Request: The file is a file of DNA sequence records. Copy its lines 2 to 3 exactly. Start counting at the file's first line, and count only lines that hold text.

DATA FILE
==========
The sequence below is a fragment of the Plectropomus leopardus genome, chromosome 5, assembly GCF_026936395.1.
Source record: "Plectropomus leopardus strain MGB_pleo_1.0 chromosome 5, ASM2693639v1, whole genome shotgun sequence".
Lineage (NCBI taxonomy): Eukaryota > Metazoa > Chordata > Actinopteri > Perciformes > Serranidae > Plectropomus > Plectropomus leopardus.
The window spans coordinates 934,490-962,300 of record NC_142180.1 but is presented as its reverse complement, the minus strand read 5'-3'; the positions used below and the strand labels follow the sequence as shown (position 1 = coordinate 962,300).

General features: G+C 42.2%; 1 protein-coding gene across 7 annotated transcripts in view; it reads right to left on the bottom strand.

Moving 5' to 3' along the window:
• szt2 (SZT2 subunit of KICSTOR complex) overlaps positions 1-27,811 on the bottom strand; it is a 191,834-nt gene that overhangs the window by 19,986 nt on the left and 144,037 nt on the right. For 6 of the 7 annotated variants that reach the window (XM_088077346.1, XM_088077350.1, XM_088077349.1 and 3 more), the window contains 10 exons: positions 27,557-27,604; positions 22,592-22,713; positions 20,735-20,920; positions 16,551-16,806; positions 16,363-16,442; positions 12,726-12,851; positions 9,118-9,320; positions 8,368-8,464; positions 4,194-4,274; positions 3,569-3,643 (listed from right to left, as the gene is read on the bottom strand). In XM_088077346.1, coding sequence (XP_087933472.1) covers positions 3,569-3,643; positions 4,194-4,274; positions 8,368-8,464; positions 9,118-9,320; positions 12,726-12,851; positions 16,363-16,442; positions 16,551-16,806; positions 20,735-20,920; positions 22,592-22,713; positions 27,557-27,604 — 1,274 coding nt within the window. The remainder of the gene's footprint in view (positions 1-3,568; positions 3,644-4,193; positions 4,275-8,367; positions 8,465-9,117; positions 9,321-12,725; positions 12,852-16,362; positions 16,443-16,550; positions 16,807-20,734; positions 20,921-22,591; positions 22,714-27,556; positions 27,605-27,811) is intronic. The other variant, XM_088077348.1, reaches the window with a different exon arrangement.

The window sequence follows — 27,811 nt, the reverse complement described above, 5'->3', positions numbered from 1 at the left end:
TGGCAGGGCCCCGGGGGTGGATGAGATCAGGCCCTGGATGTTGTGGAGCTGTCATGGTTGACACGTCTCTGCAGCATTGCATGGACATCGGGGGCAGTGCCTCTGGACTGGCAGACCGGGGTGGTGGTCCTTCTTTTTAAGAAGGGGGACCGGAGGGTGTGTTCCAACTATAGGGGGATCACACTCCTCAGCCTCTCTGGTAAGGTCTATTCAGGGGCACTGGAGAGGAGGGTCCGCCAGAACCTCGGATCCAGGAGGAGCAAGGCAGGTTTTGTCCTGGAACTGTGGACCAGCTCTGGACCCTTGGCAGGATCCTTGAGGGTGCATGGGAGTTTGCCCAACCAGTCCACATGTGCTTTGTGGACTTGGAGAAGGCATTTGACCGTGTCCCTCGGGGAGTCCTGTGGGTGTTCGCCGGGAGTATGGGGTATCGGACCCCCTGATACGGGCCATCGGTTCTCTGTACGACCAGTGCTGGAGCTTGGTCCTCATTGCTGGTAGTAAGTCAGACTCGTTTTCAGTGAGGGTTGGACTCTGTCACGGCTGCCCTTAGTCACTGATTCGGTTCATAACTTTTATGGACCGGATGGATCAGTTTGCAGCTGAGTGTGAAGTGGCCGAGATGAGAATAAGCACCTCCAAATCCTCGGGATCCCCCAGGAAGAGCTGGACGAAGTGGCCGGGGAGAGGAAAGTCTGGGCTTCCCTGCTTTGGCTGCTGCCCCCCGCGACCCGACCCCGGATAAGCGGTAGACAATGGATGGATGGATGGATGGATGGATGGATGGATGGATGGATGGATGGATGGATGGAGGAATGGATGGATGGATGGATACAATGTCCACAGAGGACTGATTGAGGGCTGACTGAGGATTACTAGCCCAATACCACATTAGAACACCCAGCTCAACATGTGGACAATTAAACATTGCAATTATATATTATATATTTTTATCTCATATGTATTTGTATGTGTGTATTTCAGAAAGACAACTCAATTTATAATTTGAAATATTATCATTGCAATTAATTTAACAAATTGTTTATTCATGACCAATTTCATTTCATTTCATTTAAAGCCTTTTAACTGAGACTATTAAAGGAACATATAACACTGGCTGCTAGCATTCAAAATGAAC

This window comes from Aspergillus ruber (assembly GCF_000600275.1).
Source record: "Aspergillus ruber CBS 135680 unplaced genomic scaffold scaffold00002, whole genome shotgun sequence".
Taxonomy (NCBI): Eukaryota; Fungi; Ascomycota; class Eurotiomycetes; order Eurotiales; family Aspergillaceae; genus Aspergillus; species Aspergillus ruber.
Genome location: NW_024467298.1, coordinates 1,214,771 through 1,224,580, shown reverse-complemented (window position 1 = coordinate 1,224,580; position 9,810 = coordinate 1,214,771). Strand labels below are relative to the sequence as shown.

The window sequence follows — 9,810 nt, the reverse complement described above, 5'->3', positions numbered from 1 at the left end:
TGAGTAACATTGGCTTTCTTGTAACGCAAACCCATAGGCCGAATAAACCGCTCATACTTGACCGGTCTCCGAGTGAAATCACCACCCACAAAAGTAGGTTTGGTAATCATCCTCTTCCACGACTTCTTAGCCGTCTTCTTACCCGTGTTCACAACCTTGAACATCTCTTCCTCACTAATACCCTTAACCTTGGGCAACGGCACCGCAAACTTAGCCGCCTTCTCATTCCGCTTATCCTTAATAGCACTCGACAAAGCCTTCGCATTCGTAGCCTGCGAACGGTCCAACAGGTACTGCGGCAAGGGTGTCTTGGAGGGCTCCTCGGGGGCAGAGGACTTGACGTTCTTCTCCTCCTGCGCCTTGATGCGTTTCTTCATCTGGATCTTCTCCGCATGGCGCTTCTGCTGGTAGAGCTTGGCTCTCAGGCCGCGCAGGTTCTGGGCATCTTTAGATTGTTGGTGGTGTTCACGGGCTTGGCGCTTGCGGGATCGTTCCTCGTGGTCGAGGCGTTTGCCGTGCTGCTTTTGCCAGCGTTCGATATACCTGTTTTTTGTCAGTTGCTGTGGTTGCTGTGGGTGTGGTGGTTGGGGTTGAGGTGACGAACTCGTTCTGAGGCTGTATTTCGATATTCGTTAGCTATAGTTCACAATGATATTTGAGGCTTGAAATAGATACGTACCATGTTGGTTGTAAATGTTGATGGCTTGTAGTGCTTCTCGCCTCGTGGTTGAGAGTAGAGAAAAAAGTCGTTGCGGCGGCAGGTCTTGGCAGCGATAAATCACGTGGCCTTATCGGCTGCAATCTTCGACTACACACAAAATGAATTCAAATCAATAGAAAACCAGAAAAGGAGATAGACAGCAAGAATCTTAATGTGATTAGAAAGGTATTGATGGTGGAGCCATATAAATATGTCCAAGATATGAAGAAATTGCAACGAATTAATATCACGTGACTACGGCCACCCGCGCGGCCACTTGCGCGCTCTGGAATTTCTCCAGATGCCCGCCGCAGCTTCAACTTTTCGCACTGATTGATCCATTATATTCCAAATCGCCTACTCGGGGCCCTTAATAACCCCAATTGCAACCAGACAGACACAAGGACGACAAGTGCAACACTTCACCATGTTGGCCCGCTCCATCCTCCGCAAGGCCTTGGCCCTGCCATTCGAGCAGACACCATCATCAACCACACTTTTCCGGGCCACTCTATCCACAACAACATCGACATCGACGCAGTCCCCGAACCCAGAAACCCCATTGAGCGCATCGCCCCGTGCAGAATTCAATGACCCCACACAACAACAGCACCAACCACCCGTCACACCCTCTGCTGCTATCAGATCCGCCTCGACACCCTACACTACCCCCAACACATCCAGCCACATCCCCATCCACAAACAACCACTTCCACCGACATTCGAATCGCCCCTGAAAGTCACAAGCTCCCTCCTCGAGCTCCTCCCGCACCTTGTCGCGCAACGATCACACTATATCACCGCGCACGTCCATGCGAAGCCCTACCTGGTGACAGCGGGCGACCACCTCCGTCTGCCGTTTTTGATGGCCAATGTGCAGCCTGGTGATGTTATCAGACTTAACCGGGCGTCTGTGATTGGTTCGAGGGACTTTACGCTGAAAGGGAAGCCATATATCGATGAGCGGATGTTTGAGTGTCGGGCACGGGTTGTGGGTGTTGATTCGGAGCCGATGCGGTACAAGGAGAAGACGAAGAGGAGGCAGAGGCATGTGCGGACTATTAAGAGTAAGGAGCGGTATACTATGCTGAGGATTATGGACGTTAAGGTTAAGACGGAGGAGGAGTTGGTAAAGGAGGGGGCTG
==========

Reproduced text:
Source record: "Plectropomus leopardus strain MGB_pleo_1.0 chromosome 5, ASM2693639v1, whole genome shotgun sequence".
Lineage (NCBI taxonomy): Eukaryota > Metazoa > Chordata > Actinopteri > Perciformes > Serranidae > Plectropomus > Plectropomus leopardus.